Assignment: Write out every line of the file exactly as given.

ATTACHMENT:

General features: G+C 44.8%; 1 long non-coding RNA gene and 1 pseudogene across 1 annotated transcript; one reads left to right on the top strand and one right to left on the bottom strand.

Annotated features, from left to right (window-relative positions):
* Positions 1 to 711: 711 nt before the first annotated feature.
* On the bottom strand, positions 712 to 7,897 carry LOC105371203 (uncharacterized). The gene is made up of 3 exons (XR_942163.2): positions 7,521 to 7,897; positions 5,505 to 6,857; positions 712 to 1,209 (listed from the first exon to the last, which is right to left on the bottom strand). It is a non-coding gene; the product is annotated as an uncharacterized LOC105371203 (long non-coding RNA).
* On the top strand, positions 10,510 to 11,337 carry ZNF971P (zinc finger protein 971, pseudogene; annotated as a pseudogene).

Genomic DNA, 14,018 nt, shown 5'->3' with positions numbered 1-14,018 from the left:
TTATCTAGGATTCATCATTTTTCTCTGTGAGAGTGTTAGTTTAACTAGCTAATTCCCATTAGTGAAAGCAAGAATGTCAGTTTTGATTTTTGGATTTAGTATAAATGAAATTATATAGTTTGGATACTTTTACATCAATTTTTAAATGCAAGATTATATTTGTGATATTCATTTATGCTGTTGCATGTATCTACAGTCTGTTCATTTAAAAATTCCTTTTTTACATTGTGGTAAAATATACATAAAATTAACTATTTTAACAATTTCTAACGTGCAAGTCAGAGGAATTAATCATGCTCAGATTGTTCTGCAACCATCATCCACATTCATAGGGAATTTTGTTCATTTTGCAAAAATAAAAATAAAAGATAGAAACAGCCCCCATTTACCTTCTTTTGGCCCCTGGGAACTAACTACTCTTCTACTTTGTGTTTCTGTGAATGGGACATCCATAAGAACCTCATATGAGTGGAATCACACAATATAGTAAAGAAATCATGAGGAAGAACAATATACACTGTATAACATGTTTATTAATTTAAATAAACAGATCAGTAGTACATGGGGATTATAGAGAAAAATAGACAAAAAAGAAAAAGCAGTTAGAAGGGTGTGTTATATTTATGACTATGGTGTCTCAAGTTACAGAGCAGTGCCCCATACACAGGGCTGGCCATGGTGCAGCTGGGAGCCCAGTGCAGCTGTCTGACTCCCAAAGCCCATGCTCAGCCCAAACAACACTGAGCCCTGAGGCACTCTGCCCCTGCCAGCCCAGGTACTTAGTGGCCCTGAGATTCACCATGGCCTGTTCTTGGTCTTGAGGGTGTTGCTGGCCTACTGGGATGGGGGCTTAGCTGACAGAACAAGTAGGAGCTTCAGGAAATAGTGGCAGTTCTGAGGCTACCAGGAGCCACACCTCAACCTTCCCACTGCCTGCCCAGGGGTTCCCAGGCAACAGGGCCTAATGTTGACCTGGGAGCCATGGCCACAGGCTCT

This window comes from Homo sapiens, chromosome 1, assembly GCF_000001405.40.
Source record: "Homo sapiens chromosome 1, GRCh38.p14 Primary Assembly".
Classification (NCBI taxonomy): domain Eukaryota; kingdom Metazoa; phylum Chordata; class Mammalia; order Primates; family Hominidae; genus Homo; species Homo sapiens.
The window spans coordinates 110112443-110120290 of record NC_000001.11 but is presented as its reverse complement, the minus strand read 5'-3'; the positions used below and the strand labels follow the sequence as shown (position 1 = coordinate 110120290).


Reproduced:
General features: G+C 44.8%; 1 long non-coding RNA gene and 1 pseudogene across 1 annotated transcript; one reads left to right on the top strand and one right to left on the bottom strand.

Annotated features, from left to right (window-relative positions):
* Positions 1 to 711: 711 nt before the first annotated feature.
* On the bottom strand, positions 712 to 7,897 carry LOC105371203 (uncharacterized). The gene is made up of 3 exons (XR_942163.2): positions 7,521 to 7,897; positions 5,505 to 6,857; positions 712 to 1,209 (listed from the first exon to the last, which is right to left on the bottom strand). It is a non-coding gene; the product is annotated as an uncharacterized LOC105371203 (long non-coding RNA).
* On the top strand, positions 10,510 to 11,337 carry ZNF971P (zinc finger protein 971, pseudogene; annotated as a pseudogene).

Genomic DNA, 14,018 nt, shown 5'->3' with positions numbered 1-14,018 from the left:
TTATCTAGGATTCATCATTTTTCTCTGTGAGAGTGTTAGTTTAACTAGCTAATTCCCATTAGTGAAAGCAAGAATGTCAGTTTTGATTTTTGGATTTAGTATAAATGAAATTATATAGTTTGGATACTTTTACATCAATTTTTAAATGCAAGATTATATTTGTGATATTCATTTATGCTGTTGCATGTATCTACAGTCTGTTCATTTAAAAATTCCTTTTTTACATTGTGGTAAAATATACATAAAATTAACTATTTTAACAATTTCTAACGTGCAAGTCAGAGGAATTAATCATGCTCAGATTGTTCTGCAACCATCATCCACATTCATAGGGAATTTTGTTCATTTTGCAAAAATAAAAATAAAAGATAGAAACAGCCCCCATTTACCTTCTTTTGGCCCCTGGGAACTAACTACTCTTCTACTTTGTGTTTCTGTGAATGGGACATCCATAAGAACCTCATATGAGTGGAATCACACAATATAGTAAAGAAATCATGAGGAAGAACAATATACACTGTATAACATGTTTATTAATTTAAATAAACAGATCAGTAGTACATGGGGATTATAGAGAAAAATAGACAAAAAAGAAAAAGCAGTTAGAAGGGTGTGTTATATTTATGACTATGGTGTCTCAAGTTACAGAGCAGTGCCCCATACACAGGGCTGGCCATGGTGCAGCTGGGAGCCCAGTGCAGCTGTCTGACTCCCAAAGCCCATGCTCAGCCCAAACAACACTGAGCCCTGAGGCACTCTGCCCCTGCCAGCCCAGGTACTTAGTGGCCCTGAGATTCACCATGGCCTGTTCTTGGTCTTGAGGGTGTTGCTGGCCTACTGGGATGGGGGCTTAGCTGACAGAACAAGTAGGAGCTTCAGGAAATAGTGGCAGTTCTGAGGCTACCAGGAGCCACACCTCAACCTTCCCACTGCCTGCCCAGGGGTTCCCAGGCAACAGGGCCTAATGTTGACCTGGGAGCCATGGCCACAGGCTCT

This window comes from Homo sapiens, chromosome 1, assembly GCF_000001405.40.
Source record: "Homo sapiens chromosome 1, GRCh38.p14 Primary Assembly".
Classification (NCBI taxonomy): domain Eukaryota; kingdom Metazoa; phylum Chordata; class Mammalia; order Primates; family Hominidae; genus Homo; species Homo sapiens.
The window spans coordinates 110112443-110120290 of record NC_000001.11 but is presented as its reverse complement, the minus strand read 5'-3'; the positions used below and the strand labels follow the sequence as shown (position 1 = coordinate 110120290).